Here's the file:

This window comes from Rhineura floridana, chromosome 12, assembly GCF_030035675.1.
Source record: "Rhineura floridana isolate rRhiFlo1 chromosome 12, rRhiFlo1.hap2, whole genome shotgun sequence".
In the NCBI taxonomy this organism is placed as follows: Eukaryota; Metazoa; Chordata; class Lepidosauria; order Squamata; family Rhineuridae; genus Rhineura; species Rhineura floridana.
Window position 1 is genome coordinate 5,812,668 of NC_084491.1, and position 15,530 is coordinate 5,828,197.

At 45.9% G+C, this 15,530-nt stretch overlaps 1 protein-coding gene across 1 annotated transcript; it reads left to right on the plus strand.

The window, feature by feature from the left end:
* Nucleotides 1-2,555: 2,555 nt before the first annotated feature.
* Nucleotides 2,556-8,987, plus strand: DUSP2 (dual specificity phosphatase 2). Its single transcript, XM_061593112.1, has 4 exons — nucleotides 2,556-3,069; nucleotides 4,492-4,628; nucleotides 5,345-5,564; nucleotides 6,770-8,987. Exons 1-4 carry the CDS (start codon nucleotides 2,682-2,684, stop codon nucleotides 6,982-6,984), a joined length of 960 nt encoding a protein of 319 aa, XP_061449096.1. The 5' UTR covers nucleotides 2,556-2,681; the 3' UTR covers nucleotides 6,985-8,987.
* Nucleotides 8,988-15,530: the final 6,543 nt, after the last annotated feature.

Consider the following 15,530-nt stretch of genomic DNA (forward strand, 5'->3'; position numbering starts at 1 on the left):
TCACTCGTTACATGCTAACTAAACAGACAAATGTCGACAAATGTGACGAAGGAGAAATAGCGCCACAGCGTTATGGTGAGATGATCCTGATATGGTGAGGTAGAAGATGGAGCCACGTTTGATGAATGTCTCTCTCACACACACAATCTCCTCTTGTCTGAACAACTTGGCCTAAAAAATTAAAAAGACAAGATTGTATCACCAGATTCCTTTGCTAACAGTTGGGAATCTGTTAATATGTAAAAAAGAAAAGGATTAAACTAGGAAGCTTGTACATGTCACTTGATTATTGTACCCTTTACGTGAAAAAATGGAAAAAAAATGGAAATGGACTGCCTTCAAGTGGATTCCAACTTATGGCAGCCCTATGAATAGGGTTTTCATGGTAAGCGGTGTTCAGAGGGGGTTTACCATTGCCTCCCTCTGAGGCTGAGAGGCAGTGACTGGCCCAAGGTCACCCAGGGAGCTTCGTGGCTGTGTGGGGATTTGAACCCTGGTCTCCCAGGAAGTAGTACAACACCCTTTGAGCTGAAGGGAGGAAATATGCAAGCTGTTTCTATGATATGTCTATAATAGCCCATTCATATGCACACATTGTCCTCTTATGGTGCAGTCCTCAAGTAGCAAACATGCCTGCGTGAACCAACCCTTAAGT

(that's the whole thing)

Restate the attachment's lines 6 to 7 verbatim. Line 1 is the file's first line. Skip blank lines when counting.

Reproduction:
The window, feature by feature from the left end:
* Nucleotides 1-2,555: 2,555 nt before the first annotated feature.